From dumpsite to green space.
Quezon City Mayor Joy Belmonte announced that the former Payatas dumpsite had been transformed into an open bike park where the public could freely cycle and breathe fresh air.
The city chief on Thursday shared pictures of the new Quezon City Bike Park, which she said is located inside the Payatas Controlled Disposal Facility (PCDF).
Belmonte said that she personally visited and inspected the bike trails to see if it was completely safe for the cyclists. She was accompanied by Assistant City Administrator Alberto Kimpo.
“Sino ang mag-aakala na ang dating Payatas Dumpsite ay ngayo’y isang magandang park na!” the city open chief said in a Facebook post on March 1.
“Abangan ang pagbubukas nito, QCitizens!” Belmonte added, referring to her constituents.
The city government said that it aims to give life to the PCDF and continuously improve it so it can benefit the local community.
The Payatas dumpsite was an open waste disposal area located in the barangay of the same name in Quezon City.
Back in the day, it was notorious for being a massive trash landfill and was considered the “Second Smokey Mountain,” another previously open landfill in Tondo, Manila.
In 2000, the upper portion of the mountain of garbage collapsed and buried more than 200 people and their properties.
The Payatas dumpsite was then converted into a controlled disposal facility in 2004, a project that converted biogas into energy. It was closed in 2010.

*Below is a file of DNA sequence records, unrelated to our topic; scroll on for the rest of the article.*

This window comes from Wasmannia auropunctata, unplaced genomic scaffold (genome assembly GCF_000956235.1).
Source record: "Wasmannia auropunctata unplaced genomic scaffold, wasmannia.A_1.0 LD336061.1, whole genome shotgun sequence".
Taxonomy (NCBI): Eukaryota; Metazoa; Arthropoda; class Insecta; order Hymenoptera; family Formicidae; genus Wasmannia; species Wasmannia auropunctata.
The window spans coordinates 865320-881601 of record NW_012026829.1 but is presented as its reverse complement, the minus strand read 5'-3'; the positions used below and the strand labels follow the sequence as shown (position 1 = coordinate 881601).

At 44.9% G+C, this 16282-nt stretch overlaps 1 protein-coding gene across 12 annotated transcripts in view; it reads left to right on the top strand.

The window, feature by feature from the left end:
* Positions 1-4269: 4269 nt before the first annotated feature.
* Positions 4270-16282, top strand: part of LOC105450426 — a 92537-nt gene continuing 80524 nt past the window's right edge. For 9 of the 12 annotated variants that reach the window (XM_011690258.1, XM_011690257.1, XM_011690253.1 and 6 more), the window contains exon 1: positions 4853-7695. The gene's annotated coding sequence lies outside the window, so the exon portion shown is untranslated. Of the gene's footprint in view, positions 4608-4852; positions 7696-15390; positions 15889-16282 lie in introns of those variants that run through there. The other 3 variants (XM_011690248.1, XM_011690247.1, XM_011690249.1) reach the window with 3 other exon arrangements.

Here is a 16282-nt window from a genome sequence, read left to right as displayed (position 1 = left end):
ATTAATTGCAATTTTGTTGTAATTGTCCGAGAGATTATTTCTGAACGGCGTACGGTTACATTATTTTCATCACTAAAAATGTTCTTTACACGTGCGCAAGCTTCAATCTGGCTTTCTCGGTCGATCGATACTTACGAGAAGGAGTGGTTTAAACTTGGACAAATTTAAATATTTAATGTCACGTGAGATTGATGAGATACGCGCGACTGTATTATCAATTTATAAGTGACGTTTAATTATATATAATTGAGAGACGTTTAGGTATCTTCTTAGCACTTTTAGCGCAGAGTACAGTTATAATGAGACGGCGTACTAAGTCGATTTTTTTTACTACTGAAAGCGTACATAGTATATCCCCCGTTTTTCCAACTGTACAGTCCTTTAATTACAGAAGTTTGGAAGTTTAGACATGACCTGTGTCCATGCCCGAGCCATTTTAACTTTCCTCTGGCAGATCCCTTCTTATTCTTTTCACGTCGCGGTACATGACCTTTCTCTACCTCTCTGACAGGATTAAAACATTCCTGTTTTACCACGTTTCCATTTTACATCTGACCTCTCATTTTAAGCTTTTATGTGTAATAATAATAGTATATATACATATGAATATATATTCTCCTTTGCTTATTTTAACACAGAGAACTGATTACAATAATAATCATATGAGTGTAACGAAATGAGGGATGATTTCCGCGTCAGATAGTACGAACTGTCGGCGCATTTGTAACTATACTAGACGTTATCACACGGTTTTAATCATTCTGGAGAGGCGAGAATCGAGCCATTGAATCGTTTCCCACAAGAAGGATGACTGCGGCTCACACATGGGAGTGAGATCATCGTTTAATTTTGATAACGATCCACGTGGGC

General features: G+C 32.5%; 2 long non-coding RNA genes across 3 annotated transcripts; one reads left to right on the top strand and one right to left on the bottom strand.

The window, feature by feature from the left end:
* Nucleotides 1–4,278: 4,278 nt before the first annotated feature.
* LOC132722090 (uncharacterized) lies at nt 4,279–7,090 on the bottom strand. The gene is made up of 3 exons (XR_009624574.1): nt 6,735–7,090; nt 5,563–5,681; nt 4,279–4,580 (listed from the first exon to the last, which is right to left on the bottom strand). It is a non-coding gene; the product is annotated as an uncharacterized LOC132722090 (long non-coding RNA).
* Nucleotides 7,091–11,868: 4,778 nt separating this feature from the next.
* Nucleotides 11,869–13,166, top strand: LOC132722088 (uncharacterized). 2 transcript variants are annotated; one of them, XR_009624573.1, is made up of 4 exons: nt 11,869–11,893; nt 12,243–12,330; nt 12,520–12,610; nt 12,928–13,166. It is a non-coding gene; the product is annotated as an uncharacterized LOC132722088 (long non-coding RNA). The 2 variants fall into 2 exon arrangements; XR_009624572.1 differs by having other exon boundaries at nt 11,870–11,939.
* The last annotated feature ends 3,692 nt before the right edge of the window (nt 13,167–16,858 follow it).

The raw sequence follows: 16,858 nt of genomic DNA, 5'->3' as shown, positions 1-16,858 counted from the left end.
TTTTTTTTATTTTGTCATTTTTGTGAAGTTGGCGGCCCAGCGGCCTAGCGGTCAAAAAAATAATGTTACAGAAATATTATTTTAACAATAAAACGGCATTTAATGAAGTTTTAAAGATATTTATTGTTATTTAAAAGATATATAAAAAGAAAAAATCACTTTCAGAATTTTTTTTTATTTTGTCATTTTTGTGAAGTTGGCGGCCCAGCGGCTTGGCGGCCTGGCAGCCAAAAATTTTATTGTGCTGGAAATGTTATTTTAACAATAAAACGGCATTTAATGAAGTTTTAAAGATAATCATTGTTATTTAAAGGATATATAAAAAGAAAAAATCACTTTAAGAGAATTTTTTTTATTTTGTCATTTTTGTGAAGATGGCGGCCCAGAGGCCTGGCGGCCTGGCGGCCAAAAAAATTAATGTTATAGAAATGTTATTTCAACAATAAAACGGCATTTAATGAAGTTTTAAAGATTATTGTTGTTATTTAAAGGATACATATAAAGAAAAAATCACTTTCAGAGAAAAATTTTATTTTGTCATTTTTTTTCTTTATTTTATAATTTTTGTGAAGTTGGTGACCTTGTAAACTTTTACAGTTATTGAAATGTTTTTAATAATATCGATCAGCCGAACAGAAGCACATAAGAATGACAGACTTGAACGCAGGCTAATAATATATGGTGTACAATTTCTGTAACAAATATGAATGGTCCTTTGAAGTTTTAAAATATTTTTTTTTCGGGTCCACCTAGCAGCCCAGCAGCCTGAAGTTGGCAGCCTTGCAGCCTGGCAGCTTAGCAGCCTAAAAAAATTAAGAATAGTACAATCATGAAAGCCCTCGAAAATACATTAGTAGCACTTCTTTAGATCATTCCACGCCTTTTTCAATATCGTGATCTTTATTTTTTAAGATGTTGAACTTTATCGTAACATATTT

By 2011, the site reopened as a sanitary landfill and was permanently closed in 2017 after reaching its capacity limit.
Reports said that former Quezon City mayor Herbert Bautista had eyed its transformation as an eco-park or any suitable land use as part of its then-post-closure care activity.
Meanwhile, the current city administration’s initiative to turn the former dumpsite into a bike park earned laudatory remarks from some Pinoys.
“Honestly, we need more parks in this country,” a Filipino from Reddit said.
“Wow, siguradong matutuwa ang mga bikers nito sa lungsod,” another Pinoy on Facebook commented.
“Very good. Para [diyan] na lang mag-le-leisure biking ‘yung mga nag-le-leisure bike sa mga main thoroughfares… malapit sa nature, hind gaanong madumi ang hangin…” another Facebook user said.
Metro Manila, where Quezon City is located, is known to lack communal green spaces where urban dwellers can breathe and unwind as they constantly face air and noise pollution.
A 2014 report titled “Metro Manila Greenprint 2030” described the metro’s green spaces as “disconnected and dwindling.”
Tourism Secretary Christina Frasco said she has already reached out to local government units to provide them with assistance and guidance in developing parks in their respective areas.
“Parks are important because it allows us and our families to commune with nature, to spend quality time with each other, and to remind us that despite how busy life may get, we must always take time to relax, unwind, and spend time to be in touch with nature and commune with the Earth,” she said before.
ALSO READ: Pocket parks, mixed-use spaces bring relief in Metro Manila’s car-centric concrete